According to a Russian politician, the nation’s central bank are currently considering the Moscow Stock Exchange for cryptocurrency trading purposes.
In an interview with Russia’s TASS, a state-owned media outlet, the head of the State Duma’s (the lower chamber of parliament) Financial Market Committee, Anatoly Alksakov, spoke of the plans:
“We have the St. Petersburg International Commodity Exchange, the Moscow Stock Exchange, the RTS, but they actually act as a non-profit partnership. Although they are also ready to participate in this process, and there are specialists in stock exchange operations there. I suppose that, the Central Bank is now considering the Moscow Stock Exchange, perhaps also the St. Petersburg Commodity Exchange for this purpose. But now there is a stronger urge to work with the Moscow Stock Exchange.”
The interview supports news from August of last year. It was widely reported that the Moscow Stock Exchange was building the necessary infrastructure to offer cryptocurrency trades. It seems that the exchange is trying to embrace digital currency as fully as possible. This is further evidenced by their push for approval of Bitcoin futures. However, last month, the nation’s central bank knocked back the proposal.
Meanwhile, Russian Deputy Finance Minister Alexei Moiseev recently stated that his office may join with the central bank to curate a list of stock exchanges well-suited for digital currency trading. He went on to hint that other marketplaces may also be permitted to oversee such activities.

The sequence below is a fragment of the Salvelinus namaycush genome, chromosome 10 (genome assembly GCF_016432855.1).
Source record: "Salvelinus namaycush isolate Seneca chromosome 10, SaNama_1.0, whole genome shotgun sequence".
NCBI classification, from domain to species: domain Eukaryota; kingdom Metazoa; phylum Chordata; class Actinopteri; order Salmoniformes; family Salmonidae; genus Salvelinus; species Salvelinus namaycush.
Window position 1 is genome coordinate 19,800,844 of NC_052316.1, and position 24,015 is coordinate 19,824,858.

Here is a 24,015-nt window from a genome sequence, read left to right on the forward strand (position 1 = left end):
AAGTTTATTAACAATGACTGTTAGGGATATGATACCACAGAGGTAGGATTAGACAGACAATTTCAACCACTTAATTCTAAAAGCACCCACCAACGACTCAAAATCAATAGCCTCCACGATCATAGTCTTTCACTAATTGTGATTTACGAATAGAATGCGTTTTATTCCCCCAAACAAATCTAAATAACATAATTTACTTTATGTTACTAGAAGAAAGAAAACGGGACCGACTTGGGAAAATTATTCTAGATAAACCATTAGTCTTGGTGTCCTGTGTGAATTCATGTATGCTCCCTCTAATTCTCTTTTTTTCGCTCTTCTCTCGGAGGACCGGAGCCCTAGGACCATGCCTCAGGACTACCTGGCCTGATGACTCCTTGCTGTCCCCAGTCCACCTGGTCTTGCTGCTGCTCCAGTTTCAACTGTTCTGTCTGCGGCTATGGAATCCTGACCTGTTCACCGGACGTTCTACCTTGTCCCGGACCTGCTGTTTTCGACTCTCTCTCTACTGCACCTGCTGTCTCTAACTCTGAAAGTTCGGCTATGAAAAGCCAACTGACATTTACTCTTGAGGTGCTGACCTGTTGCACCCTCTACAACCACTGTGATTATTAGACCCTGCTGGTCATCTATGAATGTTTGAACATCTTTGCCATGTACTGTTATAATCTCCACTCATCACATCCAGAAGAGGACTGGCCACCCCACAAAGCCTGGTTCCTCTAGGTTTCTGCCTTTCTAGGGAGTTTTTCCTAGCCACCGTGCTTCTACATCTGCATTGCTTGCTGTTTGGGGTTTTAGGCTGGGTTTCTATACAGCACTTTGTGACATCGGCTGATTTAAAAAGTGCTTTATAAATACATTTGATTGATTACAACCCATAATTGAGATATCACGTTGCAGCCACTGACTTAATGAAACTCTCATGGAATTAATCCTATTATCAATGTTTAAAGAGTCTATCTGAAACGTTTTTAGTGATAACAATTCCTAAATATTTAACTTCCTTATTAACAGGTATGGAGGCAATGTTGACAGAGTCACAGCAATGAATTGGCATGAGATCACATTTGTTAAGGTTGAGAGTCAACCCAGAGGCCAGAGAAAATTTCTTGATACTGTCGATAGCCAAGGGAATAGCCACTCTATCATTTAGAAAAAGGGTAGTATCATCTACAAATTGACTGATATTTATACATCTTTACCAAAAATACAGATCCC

Such developments highlight Russia as something of a hub for cryptocurrency. Thanks to its cheap electricity and generally cool climate, many miners have setup shop there. This is further supported by last month’s cryptocurrency bill. Proposed by Russian premier Vladamir Putin, the legislation seeks the taxation of cryptocurrency miners. This effectively legitimises such business activity in the State.
However, despite positive news, the world power continues to present a mixed message when it comes to cryptocurrency. Politicians who initially called for the launch of the “CryptoRuble” are now considering dropping the proposal. Perhaps more confusing for citizens there, Russian officials suggested that digital currencies should not be accepted as a conventional payment option.